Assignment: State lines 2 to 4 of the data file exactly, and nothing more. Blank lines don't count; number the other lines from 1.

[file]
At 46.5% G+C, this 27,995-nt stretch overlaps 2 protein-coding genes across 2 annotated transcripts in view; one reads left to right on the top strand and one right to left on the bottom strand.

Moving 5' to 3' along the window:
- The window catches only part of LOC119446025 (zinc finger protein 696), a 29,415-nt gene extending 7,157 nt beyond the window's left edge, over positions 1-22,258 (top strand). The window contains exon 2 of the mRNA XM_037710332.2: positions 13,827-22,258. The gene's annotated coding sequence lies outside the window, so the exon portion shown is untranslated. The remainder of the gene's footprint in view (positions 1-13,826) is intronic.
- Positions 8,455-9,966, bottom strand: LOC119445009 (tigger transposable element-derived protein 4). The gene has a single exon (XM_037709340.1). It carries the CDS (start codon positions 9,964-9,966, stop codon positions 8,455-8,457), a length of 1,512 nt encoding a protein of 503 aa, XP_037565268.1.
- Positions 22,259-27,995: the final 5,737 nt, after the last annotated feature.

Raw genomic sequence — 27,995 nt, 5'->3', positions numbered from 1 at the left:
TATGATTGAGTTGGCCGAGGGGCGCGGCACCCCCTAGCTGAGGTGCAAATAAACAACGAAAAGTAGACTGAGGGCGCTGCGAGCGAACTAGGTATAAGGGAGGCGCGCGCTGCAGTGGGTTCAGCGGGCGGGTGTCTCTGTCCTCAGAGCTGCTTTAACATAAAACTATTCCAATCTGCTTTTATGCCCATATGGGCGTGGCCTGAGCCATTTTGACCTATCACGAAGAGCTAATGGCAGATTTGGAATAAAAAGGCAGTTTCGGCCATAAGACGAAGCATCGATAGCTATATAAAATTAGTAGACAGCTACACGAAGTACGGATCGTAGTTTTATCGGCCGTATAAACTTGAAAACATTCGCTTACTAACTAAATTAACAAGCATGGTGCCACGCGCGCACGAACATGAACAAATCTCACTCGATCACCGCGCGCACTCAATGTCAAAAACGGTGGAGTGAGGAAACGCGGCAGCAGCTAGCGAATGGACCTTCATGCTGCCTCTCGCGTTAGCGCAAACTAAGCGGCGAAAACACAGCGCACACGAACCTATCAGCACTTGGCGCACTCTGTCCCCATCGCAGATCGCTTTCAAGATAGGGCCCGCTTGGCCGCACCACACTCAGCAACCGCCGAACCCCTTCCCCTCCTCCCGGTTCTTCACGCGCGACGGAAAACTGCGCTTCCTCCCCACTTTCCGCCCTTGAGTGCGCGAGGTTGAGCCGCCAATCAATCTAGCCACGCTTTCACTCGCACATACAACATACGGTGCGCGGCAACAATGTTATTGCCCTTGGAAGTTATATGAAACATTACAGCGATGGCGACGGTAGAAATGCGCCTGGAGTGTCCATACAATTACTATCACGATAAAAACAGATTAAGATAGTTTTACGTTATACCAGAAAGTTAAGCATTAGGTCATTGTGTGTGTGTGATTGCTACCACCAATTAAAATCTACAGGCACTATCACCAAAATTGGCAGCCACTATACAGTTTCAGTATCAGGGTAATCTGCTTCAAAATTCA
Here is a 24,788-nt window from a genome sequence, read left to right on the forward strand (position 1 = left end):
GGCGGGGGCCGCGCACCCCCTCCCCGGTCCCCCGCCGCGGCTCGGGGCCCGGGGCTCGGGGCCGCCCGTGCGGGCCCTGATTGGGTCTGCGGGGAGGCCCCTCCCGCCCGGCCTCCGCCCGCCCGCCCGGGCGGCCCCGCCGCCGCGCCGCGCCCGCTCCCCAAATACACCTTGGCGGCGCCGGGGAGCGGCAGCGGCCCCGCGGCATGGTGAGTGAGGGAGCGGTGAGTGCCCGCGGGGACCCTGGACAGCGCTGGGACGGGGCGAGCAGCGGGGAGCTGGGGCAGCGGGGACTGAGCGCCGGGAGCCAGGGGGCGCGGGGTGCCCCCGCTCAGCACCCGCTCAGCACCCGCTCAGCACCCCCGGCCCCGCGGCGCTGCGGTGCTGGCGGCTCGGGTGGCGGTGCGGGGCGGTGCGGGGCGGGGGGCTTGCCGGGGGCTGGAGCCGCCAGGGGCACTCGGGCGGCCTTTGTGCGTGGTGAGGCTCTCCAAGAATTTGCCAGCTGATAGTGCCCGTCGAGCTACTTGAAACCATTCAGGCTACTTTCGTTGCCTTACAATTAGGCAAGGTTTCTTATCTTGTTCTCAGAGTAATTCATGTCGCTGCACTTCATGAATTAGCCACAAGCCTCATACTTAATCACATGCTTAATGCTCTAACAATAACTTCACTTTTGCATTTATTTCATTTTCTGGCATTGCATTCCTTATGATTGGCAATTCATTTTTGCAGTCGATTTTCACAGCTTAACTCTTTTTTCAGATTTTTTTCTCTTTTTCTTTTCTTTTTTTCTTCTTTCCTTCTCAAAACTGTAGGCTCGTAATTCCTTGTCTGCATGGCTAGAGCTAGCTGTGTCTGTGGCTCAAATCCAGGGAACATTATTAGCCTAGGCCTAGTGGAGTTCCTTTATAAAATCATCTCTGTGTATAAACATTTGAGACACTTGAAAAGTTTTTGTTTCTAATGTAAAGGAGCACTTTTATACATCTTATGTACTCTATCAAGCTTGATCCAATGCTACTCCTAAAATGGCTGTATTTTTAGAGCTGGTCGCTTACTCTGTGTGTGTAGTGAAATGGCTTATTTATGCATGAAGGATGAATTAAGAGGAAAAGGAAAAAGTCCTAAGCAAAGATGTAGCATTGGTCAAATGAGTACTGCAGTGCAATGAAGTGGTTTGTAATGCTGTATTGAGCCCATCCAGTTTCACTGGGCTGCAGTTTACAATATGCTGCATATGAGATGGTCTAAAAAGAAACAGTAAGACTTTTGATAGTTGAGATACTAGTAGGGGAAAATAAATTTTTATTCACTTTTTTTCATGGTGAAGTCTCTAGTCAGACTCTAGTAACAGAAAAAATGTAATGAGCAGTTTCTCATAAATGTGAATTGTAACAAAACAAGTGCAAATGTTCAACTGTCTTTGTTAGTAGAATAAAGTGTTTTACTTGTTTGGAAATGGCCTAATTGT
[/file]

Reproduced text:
Moving 5' to 3' along the window:
- The window catches only part of LOC119446025 (zinc finger protein 696), a 29,415-nt gene extending 7,157 nt beyond the window's left edge, over positions 1-22,258 (top strand). The window contains exon 2 of the mRNA XM_037710332.2: positions 13,827-22,258. The gene's annotated coding sequence lies outside the window, so the exon portion shown is untranslated. The remainder of the gene's footprint in view (positions 1-13,826) is intronic.
- Positions 8,455-9,966, bottom strand: LOC119445009 (tigger transposable element-derived protein 4). The gene has a single exon (XM_037709340.1). It carries the CDS (start codon positions 9,964-9,966, stop codon positions 8,455-8,457), a length of 1,512 nt encoding a protein of 503 aa, XP_037565268.1.